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The incoming Obama Administration has made clear that investing in infrastructure will be a cornerstone of its program to spur a U.S. economic recovery. But before investors rush into all kinds of infrastructure plays—from single stocks like power-gear giant Emerson Electric (EMR) to mutual funds that specialize in toll roads, bridges, and airports—they need to be aware of some things that could derail, or at least significantly delay, any bonanza from public works projects.
Here, BusinessWeek looks at six factors that could keep these projects in a holding pattern—an unpleasant prospect for those who wish to see the rebuilding boom begin immediately.
Infrastructure is viewed as a relatively defensive asset class—safer, with more stable cash flows, even if returns aren't as high as leveraged buyout vehicles—and tends to benefit more from a flight to quality during more challenged market environments, says John Veech, managing director of private equity at Neuberger Berman. Veech says he expects to see project finance for infrastructure rebound this year but thinks banks will be less aggressive. They may be willing to put up 60% to 70% of the high-grade debt needed to cover the cost of such projects rather than the 80% to 90% they provided in the past. That will translate into lower prices and bigger equity checks from investors in infrastructure, as well as a rise in collaborative partnering deals.
"I believe you're going to see project and infrastructure-type debt [deals] return significantly quicker than you'll see high-yield or LBO-type debt come back," which is consistent with prior economic cycles, he adds.
But the amount of private capital that's either been raised to date or contemplated is quite small relative to the overall investment in North American infrastructure that is needed and, in terms of fundamental impact on the economy, wouldn't make a difference without further government stimulus, says Lazard's Bilicic. Private capital is certainly a tool that stimulus programs at the state and local levels should tap into in order to make some projects more viable, however. For example, a city mayor could get a lot of mileage for filling his budget gap by selling off assets like parking garages, which could then provide resources that the city needs for more basic social services, he says.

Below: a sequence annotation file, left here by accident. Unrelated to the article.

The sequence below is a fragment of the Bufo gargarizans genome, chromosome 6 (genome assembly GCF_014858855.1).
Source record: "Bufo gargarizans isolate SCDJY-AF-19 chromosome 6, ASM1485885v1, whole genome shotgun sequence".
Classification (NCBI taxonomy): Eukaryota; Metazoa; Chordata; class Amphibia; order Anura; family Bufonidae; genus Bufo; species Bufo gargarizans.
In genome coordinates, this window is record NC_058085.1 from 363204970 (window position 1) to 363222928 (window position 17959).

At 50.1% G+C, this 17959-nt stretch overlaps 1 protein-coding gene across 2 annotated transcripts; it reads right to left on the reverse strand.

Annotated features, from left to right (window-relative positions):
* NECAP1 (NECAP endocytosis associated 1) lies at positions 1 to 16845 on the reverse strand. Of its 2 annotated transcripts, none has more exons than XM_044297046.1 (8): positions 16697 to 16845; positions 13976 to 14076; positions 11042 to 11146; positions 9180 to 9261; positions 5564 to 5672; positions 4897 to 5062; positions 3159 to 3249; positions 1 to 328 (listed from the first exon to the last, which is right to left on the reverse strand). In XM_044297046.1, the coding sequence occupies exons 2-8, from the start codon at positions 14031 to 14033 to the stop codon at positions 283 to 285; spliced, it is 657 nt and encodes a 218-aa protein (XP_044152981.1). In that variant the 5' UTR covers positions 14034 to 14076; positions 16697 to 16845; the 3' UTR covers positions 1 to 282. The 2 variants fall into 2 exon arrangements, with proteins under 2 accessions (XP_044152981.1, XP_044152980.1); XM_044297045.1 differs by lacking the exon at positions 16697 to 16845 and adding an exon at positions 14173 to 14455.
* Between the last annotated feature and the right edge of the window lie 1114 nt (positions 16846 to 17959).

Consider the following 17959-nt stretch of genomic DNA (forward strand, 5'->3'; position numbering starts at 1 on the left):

The government has a good chance of getting a fair price for such assets and securing private capital at a fair price to build an infrastructure asset from scratch, which currently isn't true of other industry sectors across the world, he says. There is, however, some political resistance to local governments going after private capital for infrastructure projects, Lazard learned from the results of a survey it sponsored in mid-2008. Even so, Chicago recently sold its Midway Airport and its street-metering system to private interests, he adds.
Building new water treatment plants, for which there's a great need, would face similar challenges, he says. In lieu of accelerating the process, state and local governments might have to choose projects that have been delayed but already have their permits in place, says Bilicic.
The 2005 energy bill granted authority to the federal government to overturn local permitting decisions concerning new electric transmission lines and liquefied natural gas import terminals, but the federal government has yet to use that authority, says Veech at Neuberger Berman.
A more likely scenario is that energy infrastructure will continue to be built, where permitting allows, in regions like Texas and the Midwest where land is more plentiful. Restrictions on permitting are likely to create more pressure to invest in the build-out of transmission wires in areas such as the Northeast, where it's more difficult to build new plants, he says. It's also easier to add transmission lines along existing rights of way, he adds.
Demand for those tax credits could expand to a wider base of energy consumers from industrial sectors that are still earning large profits and need to reduce their tax expenses. Finding a new group of buyers to replace the financial firms will first require an education process, and that might take up to a couple years, says Veech at Neuberger Berman.
The other solution would be to move away from tax credits to subsidies such as the feed-in tariff that has become dominant in most industrialized countries. That subsidy requires rate payers to pay a premium for their power usage in order to make renewable energy sources more economically viable. That would also take some time to accomplish. A third possibility is direct government subsidies in the form of loans or construction company guarantees, or the federal government buying subordinated debt to take the place of tax equity in the capital structure of new solar and wind projects, says Veech.